Shout From the Stands: The Transfer

SwimSwam welcomes reader submissions about all topics aquatic, and if it’s well-written and well-thought, we might just post it under our “Shouts from the Stands” series. We don’t necessarily endorse the content of the Shouts from the Stands posts, and the opinions remain those of their authors. If you have thoughts to share, please send [email protected]

This “Shouts from the Stands” submission comes from Regan Nolan, a junior transfer student at Catawba College.

I recently read a something that stated “we are making this generation weak by allowing athletes to transfer and not stick it out and earn their spot”

Which inspired me to tell my story –

In May of 2016 I graduated high school and had the anxious jitters of what was to come as I ventured into a new chapter of my life: college swimming. I was leaving behind the comfort of club swimming, including best friends and coaches I’ve known my whole life for the complete unknown. This also fulfilling a ten year dream of a little girl who once wore a yellow YMCA cap and wrote “eat my bubbles” on her shoulder at the age of 8. I had a standard set for college swimming in my mind from those I’ve looked up to before – unbreakable bonds with teammates, tropical training trips and the raw intensity of conference championships.

Unfortunately, my first year of college swimming did not reach most to any of those standards . It was filled with tears, let down and a program that would eventually be cut from the university. I felt a whole new darkness for the sport, one that spiraled into thinking this could be the end of my career.

The word “transfer” is a scary one though, right? It’s almost kind of a negative in the sports world. And a word that definitely never even crosses your mind as a new eager college freshmen. How does one leave behind 9 months of familiarity and home to have to up and restart, again?

I can remember the whole spring of making the decision to officially use the “t” word. I fought myself on it, guilting my brain into trying to stay at a school that made me miserable because doing IT all over again seemed unimaginable.

But I did it. And it was the BEST decision I could have ever made.

I sit now as a junior reflecting as a whole on the year after being a transfer and I feel very at peace. The year was not all easy though and it took me a few months to feel the happiness refill my heart.

I write this because as I saw that statement I wanted athletes to know it’s okay to transfer. It’s okay the decision you made did not work out as you planned and a new one is upon you. This is your journey, and your athletic career. Honestly, a transfer is one of the hardest things to be in athletics so let’s not discourage those going through the process. Transferring does not mean one did not work hard to earn a spot, or fought with a coach, it’s such a misconception. It’s a person wanting to find the passion they once had for being a college athlete. Its already hard enough to leave everything you know but then to have someone criticize you when they do not know your story or the emotional stress you went through.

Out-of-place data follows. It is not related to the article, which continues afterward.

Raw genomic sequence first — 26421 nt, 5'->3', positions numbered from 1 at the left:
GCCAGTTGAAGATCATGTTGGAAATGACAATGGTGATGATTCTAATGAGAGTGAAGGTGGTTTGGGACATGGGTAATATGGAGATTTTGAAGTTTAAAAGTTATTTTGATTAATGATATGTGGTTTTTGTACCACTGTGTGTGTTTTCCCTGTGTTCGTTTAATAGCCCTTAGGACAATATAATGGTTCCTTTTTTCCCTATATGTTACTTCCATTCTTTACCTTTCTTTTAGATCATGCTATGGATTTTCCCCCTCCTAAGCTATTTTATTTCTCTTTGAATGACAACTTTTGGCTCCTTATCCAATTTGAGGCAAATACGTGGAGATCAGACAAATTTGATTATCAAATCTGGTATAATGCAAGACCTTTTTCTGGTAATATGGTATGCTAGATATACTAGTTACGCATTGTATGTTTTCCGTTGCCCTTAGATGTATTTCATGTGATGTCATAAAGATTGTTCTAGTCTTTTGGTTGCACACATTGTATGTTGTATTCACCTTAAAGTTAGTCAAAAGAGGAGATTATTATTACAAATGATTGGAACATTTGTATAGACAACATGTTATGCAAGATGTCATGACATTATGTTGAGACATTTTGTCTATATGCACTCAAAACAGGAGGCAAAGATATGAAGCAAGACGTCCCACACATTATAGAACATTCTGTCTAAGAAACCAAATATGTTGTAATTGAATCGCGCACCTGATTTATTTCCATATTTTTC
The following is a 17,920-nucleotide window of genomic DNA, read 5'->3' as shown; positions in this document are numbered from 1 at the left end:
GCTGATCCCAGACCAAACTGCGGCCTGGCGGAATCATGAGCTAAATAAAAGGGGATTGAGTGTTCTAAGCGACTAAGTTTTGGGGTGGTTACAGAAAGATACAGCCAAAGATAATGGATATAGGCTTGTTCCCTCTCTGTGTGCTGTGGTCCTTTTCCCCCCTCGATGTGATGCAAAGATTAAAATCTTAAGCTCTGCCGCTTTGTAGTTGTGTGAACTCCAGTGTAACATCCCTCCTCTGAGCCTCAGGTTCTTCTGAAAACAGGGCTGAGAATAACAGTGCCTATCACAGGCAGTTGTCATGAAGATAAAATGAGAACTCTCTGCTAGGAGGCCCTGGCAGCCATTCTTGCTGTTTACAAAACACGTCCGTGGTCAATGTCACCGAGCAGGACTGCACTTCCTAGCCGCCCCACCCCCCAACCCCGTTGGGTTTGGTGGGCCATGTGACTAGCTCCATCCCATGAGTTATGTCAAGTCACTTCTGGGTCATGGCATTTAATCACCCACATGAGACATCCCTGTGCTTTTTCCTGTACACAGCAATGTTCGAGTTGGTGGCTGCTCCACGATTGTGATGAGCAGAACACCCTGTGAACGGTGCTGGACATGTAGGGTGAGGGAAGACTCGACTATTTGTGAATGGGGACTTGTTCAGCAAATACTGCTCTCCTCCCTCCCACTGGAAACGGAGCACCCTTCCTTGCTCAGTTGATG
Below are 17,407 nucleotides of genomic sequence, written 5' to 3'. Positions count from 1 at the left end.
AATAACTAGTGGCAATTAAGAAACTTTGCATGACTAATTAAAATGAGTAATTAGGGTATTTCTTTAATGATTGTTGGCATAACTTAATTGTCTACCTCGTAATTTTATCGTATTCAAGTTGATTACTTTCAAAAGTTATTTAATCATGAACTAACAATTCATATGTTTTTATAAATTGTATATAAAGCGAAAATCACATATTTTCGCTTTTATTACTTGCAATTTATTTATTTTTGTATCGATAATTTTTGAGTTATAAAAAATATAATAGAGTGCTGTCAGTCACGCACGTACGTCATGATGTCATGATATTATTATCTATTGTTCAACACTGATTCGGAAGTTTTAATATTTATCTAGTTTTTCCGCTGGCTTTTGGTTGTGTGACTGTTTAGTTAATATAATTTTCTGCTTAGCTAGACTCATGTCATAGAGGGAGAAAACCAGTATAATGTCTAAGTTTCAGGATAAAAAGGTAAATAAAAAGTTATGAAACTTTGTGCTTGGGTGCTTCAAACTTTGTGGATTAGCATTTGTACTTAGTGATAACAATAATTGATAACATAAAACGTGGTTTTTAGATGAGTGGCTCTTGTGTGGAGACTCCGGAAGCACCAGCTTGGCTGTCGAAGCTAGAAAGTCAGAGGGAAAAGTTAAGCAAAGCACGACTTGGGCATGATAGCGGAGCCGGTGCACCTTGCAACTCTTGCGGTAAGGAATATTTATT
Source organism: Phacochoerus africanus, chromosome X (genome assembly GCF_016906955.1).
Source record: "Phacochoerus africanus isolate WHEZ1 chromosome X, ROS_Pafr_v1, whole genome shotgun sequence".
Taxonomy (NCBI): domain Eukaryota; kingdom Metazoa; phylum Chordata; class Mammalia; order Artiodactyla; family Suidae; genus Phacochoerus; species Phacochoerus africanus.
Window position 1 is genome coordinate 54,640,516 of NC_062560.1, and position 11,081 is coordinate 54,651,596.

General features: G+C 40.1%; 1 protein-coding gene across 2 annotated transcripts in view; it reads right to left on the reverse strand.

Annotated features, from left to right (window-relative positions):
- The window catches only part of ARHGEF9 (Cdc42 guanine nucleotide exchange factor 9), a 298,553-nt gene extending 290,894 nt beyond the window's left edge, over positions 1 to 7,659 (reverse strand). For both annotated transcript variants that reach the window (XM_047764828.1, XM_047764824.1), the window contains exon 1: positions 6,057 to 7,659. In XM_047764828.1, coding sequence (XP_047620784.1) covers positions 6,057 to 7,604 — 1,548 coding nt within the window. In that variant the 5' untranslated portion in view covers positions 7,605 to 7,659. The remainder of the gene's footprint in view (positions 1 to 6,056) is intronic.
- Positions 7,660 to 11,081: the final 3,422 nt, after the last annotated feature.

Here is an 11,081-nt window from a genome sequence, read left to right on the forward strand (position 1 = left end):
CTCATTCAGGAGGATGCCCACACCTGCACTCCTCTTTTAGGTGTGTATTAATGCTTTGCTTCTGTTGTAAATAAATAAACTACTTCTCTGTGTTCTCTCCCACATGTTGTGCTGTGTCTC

My last words to that college athlete struggle is always follow your heart. That little girl or boy is in there trying to find the passion that once lit up your face at your first meet. It’s okay to be sad but know that new people and friends can always be found but love for the sport cannot.

Good luck on your journey,

A fellow transfer.

About Regan Nolan

I grew up in Columbus, OH swimming competitively there for 12 years until heading to Wheeling Jesuit University for college swimming. After spending a year there, I transferred to Catawba College in North Carolina where I am now currently a junior studying Business Communications and swim mid-distance freestyle.

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The Benedict Arnold!


The experience may also be useful in your career after college. Knowing when you should move on to better opportunities.

Northern SwimParent

I know I am going to get a bunch of down arrows for this post, but …

We have transferred between different age group clubs 3 times in the last year and a half. We do not regret any of the changes, they were all the right changes at the right time. We have now found our home and we could not be happier.


There’s really nothing wrong with changing teams. It’s when families think that the team and coaching staff needs to change to fit them is when disruption and drama come to the forefront. It is perfectly fine for a family to try to find a team culture that fits their beliefs and expectations. Unfortunately, you are fortunate that there are many teams in your area to choose from.


I can’t help myself.

How many times have you made that same exact statement in the past year and a half?


That is a fair question. At the first move we would have assumed we would have been at that club for a while. At the second move we knew it was not likely to be permanent

All clubs have their strengths and weaknesses. Somtetimes you are not aware of them until after you join. As well it is a learning experience, knowing what to look for.


3 is a lot..


I agree.

This is his 4th year of swimming and those are his only moves. I am pretty sure we will be staying put for a while.

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